We know that $\mathbb{R}$ with the usual topology is not compact.

Do we know the compactness of $\mathbb{R}$ equipped with either co-finite or co-countable topology?

I am stuck on constructing a proof in both cases and I need help.

Proof attempt:

(Educated Guess: since no one has ever made a big deal about these spaces being compact, I guess they are not compact)

Let $\mathbb{R}_{co-f}$ be the reals with the co-finite topology. Suppose $\mathcal{U}$ is an open cover of $\mathbb{R}_{co-f}$. Suppose $\mathbb{R}_{co-f}$ is compact. We wish to derive a contradiction.

Let $U = \{U_i |i \in F, F \text{ is a finite subset of } \mathbb{R}_{co-f}\}$ be the finite subcover. Then since $\mathbb{R}_{co-f}$ is compact, $\bigcup_{i\in F} U_i = \mathbb{R}_{co-f}$

(Hmmmm....This proof is going no where) Take an arbitrary open set $V$, then $\mathbb{R}_{co-f} \backslash V$ is finite. Then $\mathbb{R}_{co-f} \backslash V$ must be covered by some open sets in the subcover..

Let $\{U_i| i \in I \subseteq F\}$ be the subcover that covers $\mathbb{R}_{co-f} \backslash V$, whch means $\{\mathbb{R}_{co-f} \backslash U_i| i \in I \subseteq F\}$ covers $V$. However, each $\mathbb{R}_{co-f} \backslash U_i$ is a finite set. A finite union of finite set is finite. But since $V$ is co-finite in $\mathbb{R}$, which is uncountable, therefore $V$ cannot be covered by finite sets.

Therefore $\mathbb{R}_{co-f}$ is not compact as claimed.

Next proof:

Claim: $\mathbb{R}_{co-c}$ is not compact.

Proof: This time take $V$ as above. Since $\mathbb{R}_{co-f} \backslash V$ is countable, it cannot be covered by finite open sets. Since $V$ is not finite, it cannot be covered by finite open sets either.

Can someone verify if these are correct?

  • 1
    $\begingroup$ $\mathbf{R}$ with co-finite is compact. $\mathbf{R}$ with co-countable is not compact. Neither of your proofs are correct. $\endgroup$ – Willie Wong Aug 1 '16 at 3:25

Any set $A$ endowed with the co-finite topology is compact.

Let $\mathcal F$ be an open cover for $A$, select $F\in \mathcal F$. Let $\{a_1,a_2\dots a_n\}=\mathbb R \setminus F$ and for each $i\in\{1,2\dots n\}$ let $F_{i}$ be an element of $\mathcal F$ that contains $a_i$

Then $\{F,F_1,F_2\dots F_n\}$ is a finite subcover for $A$.

$\mathbb R$ with the co-countable topology is not compact.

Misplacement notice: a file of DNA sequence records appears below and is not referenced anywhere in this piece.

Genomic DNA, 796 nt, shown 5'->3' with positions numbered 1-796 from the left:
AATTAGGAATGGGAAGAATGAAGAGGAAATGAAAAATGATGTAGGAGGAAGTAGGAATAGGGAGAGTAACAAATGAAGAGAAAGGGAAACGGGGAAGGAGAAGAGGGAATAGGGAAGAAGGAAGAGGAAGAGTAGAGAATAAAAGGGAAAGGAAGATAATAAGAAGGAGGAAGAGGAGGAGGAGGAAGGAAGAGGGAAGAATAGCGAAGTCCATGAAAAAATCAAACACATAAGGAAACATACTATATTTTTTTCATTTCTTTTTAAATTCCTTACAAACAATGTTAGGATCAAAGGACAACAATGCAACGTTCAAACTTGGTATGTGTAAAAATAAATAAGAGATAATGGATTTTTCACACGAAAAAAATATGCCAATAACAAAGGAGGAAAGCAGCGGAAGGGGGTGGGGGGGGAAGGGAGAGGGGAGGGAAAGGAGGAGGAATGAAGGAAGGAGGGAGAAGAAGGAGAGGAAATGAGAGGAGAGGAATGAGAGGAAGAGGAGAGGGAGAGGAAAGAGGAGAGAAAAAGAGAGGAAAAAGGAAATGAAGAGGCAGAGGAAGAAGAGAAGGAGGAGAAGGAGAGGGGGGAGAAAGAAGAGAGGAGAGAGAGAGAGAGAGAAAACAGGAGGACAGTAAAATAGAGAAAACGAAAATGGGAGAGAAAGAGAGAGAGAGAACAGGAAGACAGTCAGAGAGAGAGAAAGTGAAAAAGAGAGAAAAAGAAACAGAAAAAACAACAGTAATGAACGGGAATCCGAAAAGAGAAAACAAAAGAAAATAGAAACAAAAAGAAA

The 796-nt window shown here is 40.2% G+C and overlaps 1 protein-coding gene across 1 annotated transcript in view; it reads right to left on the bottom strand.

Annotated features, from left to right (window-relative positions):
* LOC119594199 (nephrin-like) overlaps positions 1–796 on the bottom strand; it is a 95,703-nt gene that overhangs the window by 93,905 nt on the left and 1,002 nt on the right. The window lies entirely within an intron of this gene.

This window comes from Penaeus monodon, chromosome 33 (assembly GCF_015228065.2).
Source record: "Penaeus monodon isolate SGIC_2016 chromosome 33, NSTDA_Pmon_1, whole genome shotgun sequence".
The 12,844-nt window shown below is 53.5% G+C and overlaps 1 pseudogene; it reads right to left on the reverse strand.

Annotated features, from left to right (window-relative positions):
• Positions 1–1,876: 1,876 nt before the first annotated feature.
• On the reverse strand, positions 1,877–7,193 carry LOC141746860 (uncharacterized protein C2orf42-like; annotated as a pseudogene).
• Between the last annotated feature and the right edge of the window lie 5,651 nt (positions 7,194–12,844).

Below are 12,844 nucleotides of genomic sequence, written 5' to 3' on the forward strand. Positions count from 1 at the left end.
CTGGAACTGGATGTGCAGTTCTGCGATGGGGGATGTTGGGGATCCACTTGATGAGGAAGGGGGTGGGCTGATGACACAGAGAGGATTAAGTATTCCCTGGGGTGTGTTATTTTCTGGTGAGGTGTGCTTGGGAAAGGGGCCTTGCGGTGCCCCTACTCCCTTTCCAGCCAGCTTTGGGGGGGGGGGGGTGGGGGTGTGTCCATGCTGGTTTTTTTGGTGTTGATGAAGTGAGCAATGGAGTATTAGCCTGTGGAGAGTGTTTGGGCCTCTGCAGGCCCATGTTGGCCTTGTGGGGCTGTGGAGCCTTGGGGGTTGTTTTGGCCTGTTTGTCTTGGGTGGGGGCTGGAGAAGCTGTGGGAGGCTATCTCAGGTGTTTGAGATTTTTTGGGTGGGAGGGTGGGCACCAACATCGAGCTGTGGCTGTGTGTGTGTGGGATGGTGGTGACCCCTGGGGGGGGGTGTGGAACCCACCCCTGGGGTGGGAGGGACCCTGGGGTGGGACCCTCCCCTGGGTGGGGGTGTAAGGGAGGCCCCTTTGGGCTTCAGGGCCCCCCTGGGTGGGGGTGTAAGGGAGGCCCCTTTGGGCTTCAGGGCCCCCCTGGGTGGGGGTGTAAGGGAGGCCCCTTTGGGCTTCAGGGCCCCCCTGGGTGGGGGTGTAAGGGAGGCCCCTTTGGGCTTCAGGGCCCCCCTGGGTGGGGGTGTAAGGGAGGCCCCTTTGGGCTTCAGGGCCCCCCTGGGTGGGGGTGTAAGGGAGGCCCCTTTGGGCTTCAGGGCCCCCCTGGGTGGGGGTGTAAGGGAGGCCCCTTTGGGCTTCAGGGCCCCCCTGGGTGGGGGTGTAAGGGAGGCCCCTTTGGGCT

Consider the sets $F_n=\mathbb R\setminus \{n,n+1\dots\}$

Clearly $\mathcal F=\{F_1,F_2\dots \}$ is an open cover for $\mathbb R$

On the other hand it has no finite subcover, because such a subcover would be of the form $\{F_{a_1},F_{a_2}\dots F_{a_n}\}$ with $a_1<a_2<\dots< a_n$. Notice $a_n$ is in none of those sets.

  • $\begingroup$ Thanks you just saved my final exam $\endgroup$ – Shamisen Expert Aug 1 '16 at 3:34
  • $\begingroup$ No problem, good luck with your test. $\endgroup$ – Jorge Fernández Hidalgo Aug 1 '16 at 3:36

The cofinite topology is compact, while the cocountable is not.

For the cofinite, let $\mathscr U$ be a collection of opens that cover $\Bbb R$, and take a non-empty $A\in \mathscr U$. Then the complement of $A$ is finite, so for each point $x_i$ in the complement, pick a $B_i\in \mathscr U$ with $x_i\in B_i$. Then $\{A,B_1,\ldots,B_n\}$ is a finite covering of $\Bbb R$.

For cocountable, let $\mathscr V =\{A_1,A_2,\ldots\}$ with $$A_i=(\Bbb R\setminus \Bbb N)\cup \{i\}$$Then $\mathscr V$ covers the real line, but no proper subset of $\mathscr V$ does, and specifically no finite subset (a subset of $\mathscr V$ not containing $A_n$ does not cover $n$).


An equivalent def'n of compact in terms of closed sets is: $X$ is compact iff any non-empty closed family $F$ in $X$ with the F.I.P. satisfies $\cap F\ne \emptyset.$

Translation: A closed family in $X$ is a set of closed subsets of $X.$ And "$F$ has the F.I.P. (Finite Intersection Property )" means that any non-empty finite $G\subset F$ satisfies $\cap G\ne \emptyset.$

$\quad$1.For the co-countable topology on $\mathbb R,$ let $F=\{f_n:n\in \mathbb N\}$ where $f_n=\{x\in \mathbb N : x\geq n\}.$ Then $\quad \; F$ is a non-empty closed family with the F.I.P. but $\cap F=\emptyset.$

  1. For the co-finite topology on $\mathbb R,$ let $F$ be a non-empty closed family with the F.I.P. Consider the family $F^*$ of non-empty finite subsets of $F.$ For each $G\in F^*$ we have $\cap G\ne \emptyset$ (by F.I.P.), and $\cap G$ is finite (because $\cap G \subset f\in F$ for any $f\in G).$

    Take any $G\in F^*$ such that the number of members of $\cap G$ is the least possible. Then $\cap F\supset \cap G. $ Because if not, then there exist $f\in F$ and $x\in \cap G$ with $x\not \in f.$ But then $G\cup \{f\}\in F^*$ and $\cap (G\cup \{f\})$ has fewer members than $\cap G, $ which is impossible.... And so $$\cap F\supset \cap G \ne \emptyset.$$ (We actually have $\cap F=\cap G$.)

Any statement about open sets has a dual statement about their complements, the closed sets. Many of the dual forms are useful in themselves.


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